If he is not good enough to make money, he needs to understand this fact. Ask him to research other players and see how much money they make. For all the information in this article, I used the site E-Sports Earnings. Explore this site with them, and show them how much money the top 500 athletes make in the world. Ask him, if he is good enough to be on this list. If he is not, then he needs to find another career. Encourage other careers, such as Computer Programmer, or Computer Science in general, as alternatives. 

No matter the skill level, a backup plan is needed. A college degree or a trade school should be encouraged. Most sports athletes would have college degrees to fall back on, even if the degree were not the primary focus. Most successful sports athletes have much more money to fall back on than the typical Esports athlete. He needs to understand that no matter how good he thinks he is, in 15 years his dream will be over.

Counseling Is Recommended

Most teenagers who want to become Esports athletes are not good enough to succeed. No matter the amount of training, they do not possess the agility and reflexes required to succeed. To that end, most will need counseling to be convinced of this and to combat the fears present in finding a different career. I recommend finding a therapist who understands gaming addiction and is familiar with Esports. A counselor who can provide career counseling and understands anxiety disorders will help in combating fears and focusing on realistic alternatives. 

If you are in the Houston area, I provide this counseling. If not, I have also written a book on Internet & Gaming Addiction called: Internet Addiction: Kicking the Habit – 30 Day Plan To Take Back Your Life. You can find this book on Amazon. My book has 30 days worth of activities to help an addict learn why they are addicted, what they gain from the addiction, and steps they can take to combat it. If you are not in the Houston area and need help finding a therapist, Go to Psychology Today and search for a therapist in your area.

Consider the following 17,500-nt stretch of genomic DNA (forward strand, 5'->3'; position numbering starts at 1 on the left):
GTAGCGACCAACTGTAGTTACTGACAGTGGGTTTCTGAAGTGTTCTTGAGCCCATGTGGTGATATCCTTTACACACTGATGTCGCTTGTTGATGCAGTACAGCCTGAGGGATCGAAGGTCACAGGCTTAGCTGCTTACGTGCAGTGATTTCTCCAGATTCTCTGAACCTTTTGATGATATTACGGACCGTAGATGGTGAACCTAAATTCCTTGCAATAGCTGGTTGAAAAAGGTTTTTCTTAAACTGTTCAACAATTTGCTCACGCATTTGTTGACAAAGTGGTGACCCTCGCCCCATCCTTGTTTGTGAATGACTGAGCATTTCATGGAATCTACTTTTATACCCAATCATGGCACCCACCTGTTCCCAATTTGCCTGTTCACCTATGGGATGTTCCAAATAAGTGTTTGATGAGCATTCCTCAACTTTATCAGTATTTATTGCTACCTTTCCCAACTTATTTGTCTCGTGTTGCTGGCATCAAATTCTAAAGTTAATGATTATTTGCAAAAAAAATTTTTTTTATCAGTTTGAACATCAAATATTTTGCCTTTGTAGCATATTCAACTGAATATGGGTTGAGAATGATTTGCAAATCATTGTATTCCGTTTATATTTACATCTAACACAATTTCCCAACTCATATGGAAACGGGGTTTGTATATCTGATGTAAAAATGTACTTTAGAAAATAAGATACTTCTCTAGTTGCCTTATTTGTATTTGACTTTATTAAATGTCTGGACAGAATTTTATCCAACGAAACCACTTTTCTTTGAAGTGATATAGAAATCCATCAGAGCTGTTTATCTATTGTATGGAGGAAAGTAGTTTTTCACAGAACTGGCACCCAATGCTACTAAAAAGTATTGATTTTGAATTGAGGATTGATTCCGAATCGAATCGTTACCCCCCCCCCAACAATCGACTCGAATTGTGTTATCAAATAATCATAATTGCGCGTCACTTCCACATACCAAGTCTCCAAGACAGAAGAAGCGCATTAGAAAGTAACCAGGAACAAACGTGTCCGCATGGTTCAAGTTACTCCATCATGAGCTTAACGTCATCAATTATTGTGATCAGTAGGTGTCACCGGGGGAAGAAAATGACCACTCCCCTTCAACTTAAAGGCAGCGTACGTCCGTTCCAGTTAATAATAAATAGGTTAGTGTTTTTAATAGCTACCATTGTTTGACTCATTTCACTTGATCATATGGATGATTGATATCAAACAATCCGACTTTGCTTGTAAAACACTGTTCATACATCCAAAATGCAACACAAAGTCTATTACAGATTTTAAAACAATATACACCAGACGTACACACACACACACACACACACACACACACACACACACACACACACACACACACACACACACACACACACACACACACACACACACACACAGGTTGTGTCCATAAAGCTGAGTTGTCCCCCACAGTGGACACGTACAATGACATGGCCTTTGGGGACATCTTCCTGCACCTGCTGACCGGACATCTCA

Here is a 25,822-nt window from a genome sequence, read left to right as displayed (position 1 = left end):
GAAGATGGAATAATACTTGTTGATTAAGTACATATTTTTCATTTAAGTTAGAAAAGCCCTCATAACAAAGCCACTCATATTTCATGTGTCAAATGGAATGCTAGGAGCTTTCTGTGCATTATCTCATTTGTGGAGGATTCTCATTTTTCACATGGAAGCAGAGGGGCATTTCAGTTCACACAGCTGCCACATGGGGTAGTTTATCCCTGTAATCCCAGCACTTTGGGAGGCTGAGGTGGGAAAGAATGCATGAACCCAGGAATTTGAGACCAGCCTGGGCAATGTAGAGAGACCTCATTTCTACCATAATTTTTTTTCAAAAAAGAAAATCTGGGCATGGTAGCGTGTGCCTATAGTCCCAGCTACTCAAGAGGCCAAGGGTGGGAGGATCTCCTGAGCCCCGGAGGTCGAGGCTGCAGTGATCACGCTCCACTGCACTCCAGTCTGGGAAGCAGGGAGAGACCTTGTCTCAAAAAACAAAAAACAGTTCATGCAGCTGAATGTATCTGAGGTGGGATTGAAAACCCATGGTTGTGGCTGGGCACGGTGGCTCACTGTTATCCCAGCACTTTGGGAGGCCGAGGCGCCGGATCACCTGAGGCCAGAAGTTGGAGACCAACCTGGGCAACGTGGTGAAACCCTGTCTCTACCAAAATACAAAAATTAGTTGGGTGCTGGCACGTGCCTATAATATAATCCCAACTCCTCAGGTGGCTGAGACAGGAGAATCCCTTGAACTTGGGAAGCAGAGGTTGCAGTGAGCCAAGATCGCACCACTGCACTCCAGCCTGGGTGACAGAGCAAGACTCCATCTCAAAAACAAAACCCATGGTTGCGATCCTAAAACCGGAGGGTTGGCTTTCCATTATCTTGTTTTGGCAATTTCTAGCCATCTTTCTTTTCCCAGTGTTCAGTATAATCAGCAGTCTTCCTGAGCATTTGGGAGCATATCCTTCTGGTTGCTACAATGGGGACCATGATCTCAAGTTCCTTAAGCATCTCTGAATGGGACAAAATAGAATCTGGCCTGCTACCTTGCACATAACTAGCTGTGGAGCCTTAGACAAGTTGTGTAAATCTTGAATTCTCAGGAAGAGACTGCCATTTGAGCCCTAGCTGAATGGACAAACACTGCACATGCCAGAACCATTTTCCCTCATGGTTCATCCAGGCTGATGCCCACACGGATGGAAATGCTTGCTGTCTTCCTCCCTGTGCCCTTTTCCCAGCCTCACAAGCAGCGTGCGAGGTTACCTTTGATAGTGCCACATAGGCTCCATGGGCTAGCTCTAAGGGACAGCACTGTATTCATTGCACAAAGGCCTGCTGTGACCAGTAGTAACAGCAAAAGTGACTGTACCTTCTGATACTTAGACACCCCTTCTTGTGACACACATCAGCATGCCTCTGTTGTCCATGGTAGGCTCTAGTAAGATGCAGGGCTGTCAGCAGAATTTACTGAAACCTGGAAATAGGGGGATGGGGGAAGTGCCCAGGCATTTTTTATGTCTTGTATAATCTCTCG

In Conclusion

While there are successful Esports athletes, many who enter this profession are doomed to fail. Most do not have the inborn skills to succeed, no matter the amount of time devoted to training. To that end, Esports athlete is not a viable career choice for teens. Playing games as a hobby is fine, but it is not a substitute for a real career. If you are thinking of becoming an Esports athlete, I encourage you to examine your options, and to begin making a plan for the future, when you are no longer good enough to compete. No athlete plays forever, and neither will you 

 Links:

E-Sports Earnings
Psychology Today
E-Book: Internet Addiction: Kicking the Habit – 30 Day Plan To Take Back Your Life

 

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Nathan Driskell

Hello, my name is Nathan Driskell and I am a Licensed Professional Counselor – Supervisor in the Houston / Cypress area specializing in the treatment of Internet Addiction & Asperger’s / Autism. I work with children, adolescents, adults, couples & families.

You can reach me at my website or call me directly at 832-559-3520 if you have any questions. Thank You!